Future of 5G will depend on how govt chooses to structure spectrum sale

DISCONNECTED A study by Ericsson points out that as much as 60 per cent of mobile consumers in India on smart phones in metros are facing congestion
First, the good news.  Last week, newly-appointed communications minister Ravi Shankar Prasad pushed the pedal on 5G and made two announcements: permission for the long-delayed trial runs by telcos will be given in 100 days; and, the much-anticipated sale of spectrum, which would include 5G spectrum, will be conducted this year.

But here’s the not-so-good news: Telecom operators, reeling under Rs 500,000 crore of debt are not all that enthusiastic about buying 5G spectrum principally on account of limited availability and unaffordable pricing.

“The total amount of spectrum available in the 3,300-3,500 band earmarked for 5G is only going to be 25 Mhz each for three operators, because defence and space together want 125 MHZ of this band,” said Rajan Matthew, secretary general of Cellular Operators Association of India. 5G services, he explained, requires at least 100 MHz for optimum speed and low latency. “So why should anyone buy spectrum in such limited quantity?”

This apart, the Telecom Regulatory Authority of India or Trai’s base price for spectrum is six times higher than the average global auctioned price for 5G spectrum in the band. “The government policy is contradictory, they want us to pay high commercial rates for spectrum, but use 5G for social services like powering health, traffic and waste management, smart cities and so on where margins for telcos will be very low. So where is the business case,” Matthew points out.  

Operators will have to pay over Rs 50,000 crore to get all India 5G spectrum in this band, and they with infrastructure providers might have to invest $25-30 billion to build a pan Indian network, increase tower density and convert microwave backbone of towers with fibre. There are other bands such as 2,600-2,800 for which infrastructure to support 5G is proliferating, but it is not in Trai’s list for auction.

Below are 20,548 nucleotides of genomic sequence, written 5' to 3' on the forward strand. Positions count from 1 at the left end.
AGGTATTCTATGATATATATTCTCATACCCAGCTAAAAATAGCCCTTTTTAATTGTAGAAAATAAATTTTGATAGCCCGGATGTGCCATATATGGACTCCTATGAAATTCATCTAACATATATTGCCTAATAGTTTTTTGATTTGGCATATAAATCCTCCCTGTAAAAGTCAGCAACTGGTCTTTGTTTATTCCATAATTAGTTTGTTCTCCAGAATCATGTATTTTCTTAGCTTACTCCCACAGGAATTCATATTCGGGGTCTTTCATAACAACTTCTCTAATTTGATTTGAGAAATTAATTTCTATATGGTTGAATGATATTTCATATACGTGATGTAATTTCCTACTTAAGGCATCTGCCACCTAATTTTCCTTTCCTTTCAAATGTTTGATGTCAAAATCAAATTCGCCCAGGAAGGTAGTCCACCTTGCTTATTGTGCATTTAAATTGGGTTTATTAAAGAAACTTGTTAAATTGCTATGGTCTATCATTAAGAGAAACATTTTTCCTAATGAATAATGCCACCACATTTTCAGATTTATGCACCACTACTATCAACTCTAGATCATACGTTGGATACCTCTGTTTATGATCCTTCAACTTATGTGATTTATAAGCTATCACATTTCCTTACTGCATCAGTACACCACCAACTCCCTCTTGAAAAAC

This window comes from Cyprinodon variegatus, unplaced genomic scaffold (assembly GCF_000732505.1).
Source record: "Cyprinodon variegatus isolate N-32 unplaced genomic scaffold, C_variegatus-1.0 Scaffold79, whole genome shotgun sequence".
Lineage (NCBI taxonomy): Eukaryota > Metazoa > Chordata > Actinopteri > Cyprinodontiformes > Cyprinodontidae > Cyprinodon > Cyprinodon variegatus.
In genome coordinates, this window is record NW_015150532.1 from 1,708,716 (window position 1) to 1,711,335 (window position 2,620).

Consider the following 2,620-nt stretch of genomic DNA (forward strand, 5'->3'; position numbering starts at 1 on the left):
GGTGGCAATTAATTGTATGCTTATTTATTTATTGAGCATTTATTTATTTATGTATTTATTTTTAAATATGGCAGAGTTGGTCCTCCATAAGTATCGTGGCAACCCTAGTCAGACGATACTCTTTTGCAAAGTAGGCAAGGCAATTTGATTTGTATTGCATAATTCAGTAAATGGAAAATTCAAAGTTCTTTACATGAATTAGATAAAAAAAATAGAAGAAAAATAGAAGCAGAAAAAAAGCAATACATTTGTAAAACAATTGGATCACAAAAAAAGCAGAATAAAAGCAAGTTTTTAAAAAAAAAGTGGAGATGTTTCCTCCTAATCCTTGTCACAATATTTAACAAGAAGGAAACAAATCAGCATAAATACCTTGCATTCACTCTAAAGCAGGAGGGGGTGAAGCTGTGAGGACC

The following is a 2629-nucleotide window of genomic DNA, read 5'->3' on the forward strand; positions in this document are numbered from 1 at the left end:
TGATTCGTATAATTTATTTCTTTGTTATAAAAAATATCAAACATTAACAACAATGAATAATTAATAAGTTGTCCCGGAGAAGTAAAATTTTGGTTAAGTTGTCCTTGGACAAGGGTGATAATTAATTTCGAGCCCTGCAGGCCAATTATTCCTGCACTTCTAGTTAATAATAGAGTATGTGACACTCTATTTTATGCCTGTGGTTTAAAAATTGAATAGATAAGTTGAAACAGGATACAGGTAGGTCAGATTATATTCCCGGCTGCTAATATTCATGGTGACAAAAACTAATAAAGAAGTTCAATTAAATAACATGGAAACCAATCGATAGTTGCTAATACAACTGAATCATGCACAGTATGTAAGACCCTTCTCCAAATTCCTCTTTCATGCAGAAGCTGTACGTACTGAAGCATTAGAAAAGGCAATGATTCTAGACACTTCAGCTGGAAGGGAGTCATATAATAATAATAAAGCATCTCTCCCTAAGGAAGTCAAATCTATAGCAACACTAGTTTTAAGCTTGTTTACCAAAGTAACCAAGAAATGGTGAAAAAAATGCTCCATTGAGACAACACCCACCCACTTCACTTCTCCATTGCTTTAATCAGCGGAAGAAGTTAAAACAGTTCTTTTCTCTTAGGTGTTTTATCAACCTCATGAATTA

Vodafone-Idea has publicly stated that it wants auctions to be pushed beyond 2020, as they are busy rolling out 4G now after the merger. And Airtel has made it clear it will mainly be interested in picking up 4G spectrum and will look at 5G only if prices are reasonable.

Telcos say for most mobile customers 4G is enough for her needs, such as watching movies, downloading videos or gaming. The number of subscribers who want to see augmented and virtual reality content that will require 5G spectrum is very limited in India. Plus, 5G phones cost a whopper at $1,000 currently, which is likely to deter India’s innately cost-conscious customers.  

At the same time, it is also true that 4G data quality is deteriorating with increased usage. A study by Ericsson points out that as much as 60 per cent of mobile consumers in India on smart phones in metros are facing congestion (in other cities, it is 50 per cent). With the huge data explosion, 60 per cent of the 4G spectrum has been used already. Surely getting substantial chunks of 5G spectrum with large bandwidths between 25 MHz and 100 MHz could ease the congestion. That apart, says Ericcson’s Thomas Noren, head of 5G commercialisation at Ericsson: “The other plus is that operating cost of delivering one gigabits of data in 5G is one tenth of that of 4G, a large cost advantage.”

There is another valid reason to use 5G: it could power enhanced mobile broadband at homes, where the last mile is wireless. That is much cheaper and faster to deploy than fibre-to-home broadband, a route Reliance Jio has taken with cumbersome delays in getting right-of-way to lay down fibre lines. Of course, the jury is still out as to which is a better route in the long term. But the domination of broadband at home is clearly the next big battle for which Jio and Airtel are readying.

5G, with its low latency, offers myriad of new opportunities for revenue generation, such as remote robotic surgery, scanning millions of faces in the airport for security, or enabling smart cities by helping to connect a millions of devices together in one go. But says a senior executive of a leading telco:  “But it would take at least three to five years for these test cases, which we have displayed at exhibitions, to be commercialised and for telcos to make substantial revenues. So why should we sit on spectrum for so long?”  

Matthew says that the focus of the auction for government might be 5G, but without a sharp decrease in price, the focus for telcos would be to grab more 4G spectrum (50-75 Mhz will be available) in order to augment their capacity in metros and cities to combat congestion. This means that the government could well face the spectre of unsold 5G spectrum. Until of course Reliance Jio which has kept in the background changes the dynamics.

However, if 5G prices are cut, some incumbent operators might roll out limited 5G services in key cities such as Mumbai and Delhi  and offer a high-speed, no-congestion service at a premium. Or they could use the spectrum to launch limited enhanced mobile broadband services for customers in the larger cities where laying fibre in the last mile is a challenge.

All in all, the future of 5G in India will depend on how the government chooses to structure its first 5G spectrum sale.

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